An 18-year-old Houston man was charged Monday with distributing bomb-making instructions and trying to support the Islamic State group, the Justice Department said.
Authorities arrested Kaan Sercan Damlarkaya, a U.S. citizen, on Friday in Houston after filing a sealed criminal complaint. The complaint was unsealed Monday, when Damlarkaya appeared before a U.S. magistrate judge, the Justice Department said in a statement.
The charges followed an investigation by the FBI’s Joint Terrorism Task Force alleging that he discussed his plans earlier this year online with undercover agents and others to fight with ISIS overseas or, if he couldn’t, to commit an attack stateside, the statement said.
Damlarkaya also provided a formula to purported ISIS supporters for the explosive triacetone triperoxide, or TATP, with instructions on how to use it in a pressure cooker packed with shrapnel, according to the charges.
“Damlarkaya asked if he could provide a farewell video to be published should he follow through with an attack resulting in his death, in order to inspire others,” the Justice Department said.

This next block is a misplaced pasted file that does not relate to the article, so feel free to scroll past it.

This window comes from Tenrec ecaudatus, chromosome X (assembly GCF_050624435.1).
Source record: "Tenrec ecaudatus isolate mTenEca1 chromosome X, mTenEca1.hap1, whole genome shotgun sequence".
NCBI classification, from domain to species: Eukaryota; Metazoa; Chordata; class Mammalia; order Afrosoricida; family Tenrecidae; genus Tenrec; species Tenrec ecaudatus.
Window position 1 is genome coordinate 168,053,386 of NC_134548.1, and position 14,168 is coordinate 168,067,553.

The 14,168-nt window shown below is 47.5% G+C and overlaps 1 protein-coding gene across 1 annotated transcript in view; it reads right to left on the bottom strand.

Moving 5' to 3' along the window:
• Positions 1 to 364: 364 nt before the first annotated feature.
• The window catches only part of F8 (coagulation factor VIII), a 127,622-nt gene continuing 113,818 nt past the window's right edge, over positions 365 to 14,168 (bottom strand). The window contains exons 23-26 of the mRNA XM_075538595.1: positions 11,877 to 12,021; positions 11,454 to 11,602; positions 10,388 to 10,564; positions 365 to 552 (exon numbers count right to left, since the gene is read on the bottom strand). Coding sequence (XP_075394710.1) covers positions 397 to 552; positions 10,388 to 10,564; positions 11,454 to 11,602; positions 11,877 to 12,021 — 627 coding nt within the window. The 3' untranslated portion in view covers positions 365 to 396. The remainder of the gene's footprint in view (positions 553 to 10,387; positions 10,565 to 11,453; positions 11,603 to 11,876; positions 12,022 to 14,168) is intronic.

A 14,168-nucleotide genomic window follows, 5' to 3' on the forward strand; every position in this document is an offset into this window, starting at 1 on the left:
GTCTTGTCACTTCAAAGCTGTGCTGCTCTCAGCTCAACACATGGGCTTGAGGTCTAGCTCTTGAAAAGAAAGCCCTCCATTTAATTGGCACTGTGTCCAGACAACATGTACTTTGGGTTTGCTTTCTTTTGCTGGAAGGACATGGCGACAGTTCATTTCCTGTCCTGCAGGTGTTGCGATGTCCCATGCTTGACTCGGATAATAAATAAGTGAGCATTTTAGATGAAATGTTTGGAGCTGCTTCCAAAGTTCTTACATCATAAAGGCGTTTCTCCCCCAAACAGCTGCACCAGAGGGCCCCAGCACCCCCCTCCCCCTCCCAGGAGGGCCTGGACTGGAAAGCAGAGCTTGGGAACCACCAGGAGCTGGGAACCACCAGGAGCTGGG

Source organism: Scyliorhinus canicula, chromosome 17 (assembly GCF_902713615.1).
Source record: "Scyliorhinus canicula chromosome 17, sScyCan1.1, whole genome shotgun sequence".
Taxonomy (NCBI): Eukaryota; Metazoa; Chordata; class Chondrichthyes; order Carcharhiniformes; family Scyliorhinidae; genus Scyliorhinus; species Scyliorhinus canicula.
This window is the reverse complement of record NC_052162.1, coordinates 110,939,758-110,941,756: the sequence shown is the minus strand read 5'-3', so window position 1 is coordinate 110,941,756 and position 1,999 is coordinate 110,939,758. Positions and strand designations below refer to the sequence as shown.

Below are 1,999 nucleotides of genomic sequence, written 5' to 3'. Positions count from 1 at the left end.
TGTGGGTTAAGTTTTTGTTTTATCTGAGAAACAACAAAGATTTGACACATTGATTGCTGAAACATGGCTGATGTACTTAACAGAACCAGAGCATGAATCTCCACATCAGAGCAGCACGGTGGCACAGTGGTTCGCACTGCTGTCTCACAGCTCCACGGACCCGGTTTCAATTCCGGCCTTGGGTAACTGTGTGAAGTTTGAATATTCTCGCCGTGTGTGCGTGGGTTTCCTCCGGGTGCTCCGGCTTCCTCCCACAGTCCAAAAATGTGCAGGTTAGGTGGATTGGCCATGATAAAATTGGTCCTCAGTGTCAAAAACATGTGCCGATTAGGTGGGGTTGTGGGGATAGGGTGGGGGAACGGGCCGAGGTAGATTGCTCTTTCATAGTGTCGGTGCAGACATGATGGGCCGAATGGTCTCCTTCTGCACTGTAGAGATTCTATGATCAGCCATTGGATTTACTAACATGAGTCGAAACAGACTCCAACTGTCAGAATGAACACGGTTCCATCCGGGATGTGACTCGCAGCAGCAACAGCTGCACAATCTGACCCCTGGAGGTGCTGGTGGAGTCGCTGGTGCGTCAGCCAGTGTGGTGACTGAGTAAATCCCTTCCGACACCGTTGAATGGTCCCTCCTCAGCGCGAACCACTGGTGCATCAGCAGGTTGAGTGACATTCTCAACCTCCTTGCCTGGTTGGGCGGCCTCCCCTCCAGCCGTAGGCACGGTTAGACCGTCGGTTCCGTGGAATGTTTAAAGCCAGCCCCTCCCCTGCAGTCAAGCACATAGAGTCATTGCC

The explosive, also known as the “mother of Satan,” has been used to deadly effect by ISIS extremists in several attacks carried out in the West.
It was reported to have been used in the bombing at Manchester Arena in England in May, as well as in the November 2015 attacks in Paris and the March 2016 attack in Brussels. The combined death toll from those attacks was nearly 200, with several hundred wounded.
Damlarkaya also provided instructions on how to build an AK-47 or AR-15 assault rifle from readily available parts to avoid detection by authorities, and he discussed the use of a machete or samurai sword as an alternative to a gun or explosives, the criminal complaint alleged.
He claimed to carry a knife in case he was stopped by police and slept with a machete under his pillow in case his house was raided, the charges said.
“If I buy a gun or supplies for a bomb they … will heat up pressure just like a few months ago when I was trying an operation but they found out,” Damlarkaya said last month, apparently alluding to law enforcement authorities, court documents said.
The criminal complaint said he claimed to have tried but failed to get to Syria on two previous occasions.
If convicted of unlawfully distributing explosives information or attempting to provide material support to a designated foreign terrorist organization, he faces up to 20 years in prison, the Justice Department said.
Damlarkaya is being held pending a detention hearing set for Thursday.
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